by John D. Wilsey
When a person dies, that person is usually forgotten as time advances. The Book of Exodus opens with the memorable saying: “Now there arose up a new king over Egypt, who did not know Joseph” (1:8, ESV). Let’s face it, when most of us are laid low by the sweeping of the dread sickle, the memory of our lives will be swallowed up by oblivion. The psalmist reminds us of this reality: “As for man, his days are like grass. … The wind passes over it, and it is gone, and its place knows it no more” (103:15–16, ESV).
The same can be true for ideas. Many ideas die with those who strove, fought, and suffered for them. This is usually the case for the people and ideas that were on the losing side of some great controversy. If later generations do not forget them outright, they at least tend to remember them as inevitable losers, in part because the victors have reduced them to caricature.
Both dynamics seem to be true of the individuals who remained loyal to the British crown during the American Revolution. The Loyalists and their ideas are unknown to many, if not most Americans. And if they are known, they are too often remembered in simplified and distorted ways.
The living owe something worthier to the dead than forgetfulness or, worse, their misconstruing or mockery. We owe them our empathy and even, as historian Beth Barton Schweiger has recently argued, our love. And loving the dead means laboring to tell the truth about them in all its complexity. In God against the Revolution, historian Gregg L. Frazer considers the Loyalist clergy and their arguments against American rebellion and independence, giving their viewpoint a careful, comprehensive, and fair treatment.
Grounded in Scripture
This book is a righteous tribute to Loyalist pastors, who took up their cause with integrity, erudition, and a sincere spirit of peace. Far from being dupes of the British elite or proxies of a tyrant, the Loyalist clergy saw themselves as true lovers of America who were equally committed to the flourishing of their communities. Frazer aims “to show that the Loyalists do not fit nicely into a simplistic category, were not ideologically shallow, and were not motivated by fear. They were … well-meaning and seeking what they thought was best for their home: America.”
One reason the Loyalist clergy have been misunderstood is that much of their writing was destroyed during the Revolution. Another reason, to put the matter simply, is that the Patriots were victorious, and the victorious party typically has the upper hand in shaping how the contest will be remembered.
Frazer concludes that there were about 182 Loyalist clergymen during the Revolutionary period. Of these, he focuses on the dozen or so who were the most influential. The most prominent were Jonathan Boucher (Anglican), Thomas Bradbury Chandler (Anglican), Charles Inglis (Anglican), Samuel Seabury (Anglican), and John Joachim Zubly (Presbyterian). References to these figures appear consistently throughout the book. While Frazer mainly relies on the writings of only a select few pastors, he ably sorts out their distinctive biblical, rational, legal, and practical appeals.
One of the most significant features of Loyalist arguments in support of the British government is that they were not entirely uncritical. Much of what the Loyalists claimed was in harmony with Patriot beliefs. Many, like Zubly, did not approve of being called Tories, instead preferring the appellation Loyalist. Zubly’s writings shared striking similarities with those of his Patriot contemporaries, but as a Loyalist, he stopped short of supporting rebellion against Britain. In fact, Frazer concludes that most Loyalists loved America, criticized the British government for making grievous errors against the colonies, and spoke out against those errors.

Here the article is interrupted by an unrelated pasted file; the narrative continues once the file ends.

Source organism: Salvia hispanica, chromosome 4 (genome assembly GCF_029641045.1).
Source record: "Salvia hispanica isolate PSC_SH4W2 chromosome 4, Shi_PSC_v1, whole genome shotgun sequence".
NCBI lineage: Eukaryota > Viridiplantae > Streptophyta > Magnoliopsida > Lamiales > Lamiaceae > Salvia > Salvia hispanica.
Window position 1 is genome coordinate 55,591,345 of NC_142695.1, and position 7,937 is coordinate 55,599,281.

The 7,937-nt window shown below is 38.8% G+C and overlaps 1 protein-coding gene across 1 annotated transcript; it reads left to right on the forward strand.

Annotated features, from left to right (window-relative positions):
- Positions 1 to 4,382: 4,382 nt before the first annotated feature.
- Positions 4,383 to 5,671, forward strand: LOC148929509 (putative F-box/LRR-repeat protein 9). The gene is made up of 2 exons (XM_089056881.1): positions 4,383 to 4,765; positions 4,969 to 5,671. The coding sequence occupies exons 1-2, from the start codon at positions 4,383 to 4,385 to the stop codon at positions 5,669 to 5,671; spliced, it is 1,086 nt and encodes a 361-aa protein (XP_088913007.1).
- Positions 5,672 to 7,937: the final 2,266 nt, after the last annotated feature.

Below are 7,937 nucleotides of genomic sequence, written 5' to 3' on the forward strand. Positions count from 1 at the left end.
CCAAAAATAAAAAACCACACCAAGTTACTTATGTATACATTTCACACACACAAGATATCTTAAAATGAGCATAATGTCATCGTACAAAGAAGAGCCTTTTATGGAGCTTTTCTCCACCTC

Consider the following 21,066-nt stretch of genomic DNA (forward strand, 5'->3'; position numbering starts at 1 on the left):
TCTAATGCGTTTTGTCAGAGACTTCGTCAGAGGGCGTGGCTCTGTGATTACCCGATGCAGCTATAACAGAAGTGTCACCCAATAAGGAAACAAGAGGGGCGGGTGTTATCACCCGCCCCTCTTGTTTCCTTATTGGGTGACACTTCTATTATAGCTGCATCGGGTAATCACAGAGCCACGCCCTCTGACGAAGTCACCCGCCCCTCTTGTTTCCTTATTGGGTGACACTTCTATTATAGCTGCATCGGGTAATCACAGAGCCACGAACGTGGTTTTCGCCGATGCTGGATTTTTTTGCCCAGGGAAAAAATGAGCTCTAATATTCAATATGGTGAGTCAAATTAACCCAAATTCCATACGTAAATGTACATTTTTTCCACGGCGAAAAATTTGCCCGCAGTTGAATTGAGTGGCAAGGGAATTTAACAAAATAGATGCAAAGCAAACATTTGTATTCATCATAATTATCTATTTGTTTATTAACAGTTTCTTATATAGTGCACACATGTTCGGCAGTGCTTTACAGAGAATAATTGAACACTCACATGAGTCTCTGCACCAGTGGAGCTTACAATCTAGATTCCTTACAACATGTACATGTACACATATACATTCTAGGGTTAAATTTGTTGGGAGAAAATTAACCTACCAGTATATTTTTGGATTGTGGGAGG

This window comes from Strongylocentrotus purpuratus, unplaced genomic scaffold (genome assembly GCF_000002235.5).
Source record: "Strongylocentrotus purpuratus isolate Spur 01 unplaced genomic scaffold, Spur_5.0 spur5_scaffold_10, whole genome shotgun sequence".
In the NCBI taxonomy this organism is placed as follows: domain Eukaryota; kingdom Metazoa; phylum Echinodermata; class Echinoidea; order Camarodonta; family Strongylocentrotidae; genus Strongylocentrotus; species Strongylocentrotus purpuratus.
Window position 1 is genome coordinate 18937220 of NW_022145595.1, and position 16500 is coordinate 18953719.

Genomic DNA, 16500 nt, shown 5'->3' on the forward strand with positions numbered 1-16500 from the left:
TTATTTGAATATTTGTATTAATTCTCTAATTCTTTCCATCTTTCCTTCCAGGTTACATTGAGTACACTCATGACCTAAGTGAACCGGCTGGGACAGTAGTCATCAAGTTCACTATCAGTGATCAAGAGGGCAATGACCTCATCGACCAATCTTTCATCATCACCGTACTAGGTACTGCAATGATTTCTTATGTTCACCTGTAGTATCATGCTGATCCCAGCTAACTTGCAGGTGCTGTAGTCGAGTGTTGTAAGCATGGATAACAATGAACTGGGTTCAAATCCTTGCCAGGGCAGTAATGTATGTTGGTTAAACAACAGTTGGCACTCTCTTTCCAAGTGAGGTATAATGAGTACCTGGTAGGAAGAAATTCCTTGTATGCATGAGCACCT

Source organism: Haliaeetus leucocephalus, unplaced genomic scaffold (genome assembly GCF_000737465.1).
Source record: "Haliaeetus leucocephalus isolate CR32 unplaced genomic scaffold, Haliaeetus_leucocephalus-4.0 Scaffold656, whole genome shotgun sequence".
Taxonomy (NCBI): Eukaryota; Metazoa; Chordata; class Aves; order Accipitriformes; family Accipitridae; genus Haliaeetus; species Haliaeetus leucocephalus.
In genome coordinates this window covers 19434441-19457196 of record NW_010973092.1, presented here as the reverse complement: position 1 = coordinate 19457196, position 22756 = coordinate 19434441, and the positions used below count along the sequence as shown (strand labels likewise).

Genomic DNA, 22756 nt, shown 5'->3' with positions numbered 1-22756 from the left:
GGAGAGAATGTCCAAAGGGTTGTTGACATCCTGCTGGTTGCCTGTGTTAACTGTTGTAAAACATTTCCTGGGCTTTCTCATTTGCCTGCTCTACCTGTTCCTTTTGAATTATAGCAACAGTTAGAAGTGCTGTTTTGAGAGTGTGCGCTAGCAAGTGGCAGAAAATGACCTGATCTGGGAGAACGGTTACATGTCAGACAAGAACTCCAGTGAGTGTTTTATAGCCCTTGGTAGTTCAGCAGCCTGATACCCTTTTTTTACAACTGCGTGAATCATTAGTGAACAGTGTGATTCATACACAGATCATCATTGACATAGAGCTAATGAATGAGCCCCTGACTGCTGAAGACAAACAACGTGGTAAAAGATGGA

In grounding their support of the mother country in Scripture, Loyalist clergy often handled God’s Word more conscientiously than their Patriot counterparts. Frazer points out that pro-revolution pastors frequently read their own biases into passages like Romans 13, consistent with Jonathan Mayhew’s precedent-setting 1750 sermon on the 101st anniversary of the execution of Charles I, “A Discourse concerning Unlimited Submission and Non-Resistance to Higher Powers.” Furthermore, Frazer asserts that while the Loyalists appealed mainly to Scripture, history, and the law, Patriot clergy relied on “theory, fear, and John Locke.”
The Bible formed the cohesive foundation for the Loyalists’ argument, and their commitment to a plain reading of Scripture stands in stark contrast to the often allegorical and typological interpretive methods favored by the Patriots. Sermons by Chandler, Zubly, and George Mickeljohn demonstrate that, for the Loyalists, Romans 13 is descriptive rather than aspirational, in contrast to Mayhew’s 1750 perspective. And the Loyalists’ plain approach to Scripture also deviates sharply from that of patriot figures like Samuel Sherwood, Abraham Keteltas, and Jacob Cushing, who identified the 13 colonies with ancient Israel as the chosen people of God. The Loyalist clergy were deeply concerned that the Bible was being abused by Patriots for political ends. They worried that Patriot pastors were subjecting the text of the Bible to reason, rather than reason to the Bible.
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Source: Christianity Today